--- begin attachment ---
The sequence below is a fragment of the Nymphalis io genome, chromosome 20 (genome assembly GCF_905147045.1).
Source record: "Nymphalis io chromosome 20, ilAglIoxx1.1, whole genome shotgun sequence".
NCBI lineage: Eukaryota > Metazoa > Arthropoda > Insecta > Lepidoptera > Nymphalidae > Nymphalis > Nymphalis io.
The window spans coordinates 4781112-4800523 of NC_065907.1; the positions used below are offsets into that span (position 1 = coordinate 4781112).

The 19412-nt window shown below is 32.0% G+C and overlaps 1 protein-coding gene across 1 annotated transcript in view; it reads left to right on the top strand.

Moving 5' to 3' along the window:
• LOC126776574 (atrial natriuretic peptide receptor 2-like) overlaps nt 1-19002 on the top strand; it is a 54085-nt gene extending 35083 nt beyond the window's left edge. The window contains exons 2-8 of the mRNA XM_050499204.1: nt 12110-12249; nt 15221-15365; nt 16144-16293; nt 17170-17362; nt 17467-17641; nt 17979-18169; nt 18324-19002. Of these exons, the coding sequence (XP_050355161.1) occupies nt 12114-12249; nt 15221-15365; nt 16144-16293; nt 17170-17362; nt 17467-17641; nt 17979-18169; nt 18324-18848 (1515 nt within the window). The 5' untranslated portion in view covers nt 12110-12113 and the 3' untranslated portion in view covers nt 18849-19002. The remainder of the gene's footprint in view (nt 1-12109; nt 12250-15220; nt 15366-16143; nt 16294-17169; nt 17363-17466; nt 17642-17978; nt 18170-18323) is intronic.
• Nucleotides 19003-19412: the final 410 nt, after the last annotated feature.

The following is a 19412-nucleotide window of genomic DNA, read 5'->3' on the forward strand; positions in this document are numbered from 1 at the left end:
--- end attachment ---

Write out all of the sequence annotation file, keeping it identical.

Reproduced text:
The sequence below is a fragment of the Nymphalis io genome, chromosome 20 (genome assembly GCF_905147045.1).
Source record: "Nymphalis io chromosome 20, ilAglIoxx1.1, whole genome shotgun sequence".
NCBI lineage: Eukaryota > Metazoa > Arthropoda > Insecta > Lepidoptera > Nymphalidae > Nymphalis > Nymphalis io.
The window spans coordinates 4781112-4800523 of NC_065907.1; the positions used below are offsets into that span (position 1 = coordinate 4781112).

The 19412-nt window shown below is 32.0% G+C and overlaps 1 protein-coding gene across 1 annotated transcript in view; it reads left to right on the top strand.

Moving 5' to 3' along the window:
• LOC126776574 (atrial natriuretic peptide receptor 2-like) overlaps nt 1-19002 on the top strand; it is a 54085-nt gene extending 35083 nt beyond the window's left edge. The window contains exons 2-8 of the mRNA XM_050499204.1: nt 12110-12249; nt 15221-15365; nt 16144-16293; nt 17170-17362; nt 17467-17641; nt 17979-18169; nt 18324-19002. Of these exons, the coding sequence (XP_050355161.1) occupies nt 12114-12249; nt 15221-15365; nt 16144-16293; nt 17170-17362; nt 17467-17641; nt 17979-18169; nt 18324-18848 (1515 nt within the window). The 5' untranslated portion in view covers nt 12110-12113 and the 3' untranslated portion in view covers nt 18849-19002. The remainder of the gene's footprint in view (nt 1-12109; nt 12250-15220; nt 15366-16143; nt 16294-17169; nt 17363-17466; nt 17642-17978; nt 18170-18323) is intronic.
• Nucleotides 19003-19412: the final 410 nt, after the last annotated feature.

The following is a 19412-nucleotide window of genomic DNA, read 5'->3' on the forward strand; positions in this document are numbered from 1 at the left end: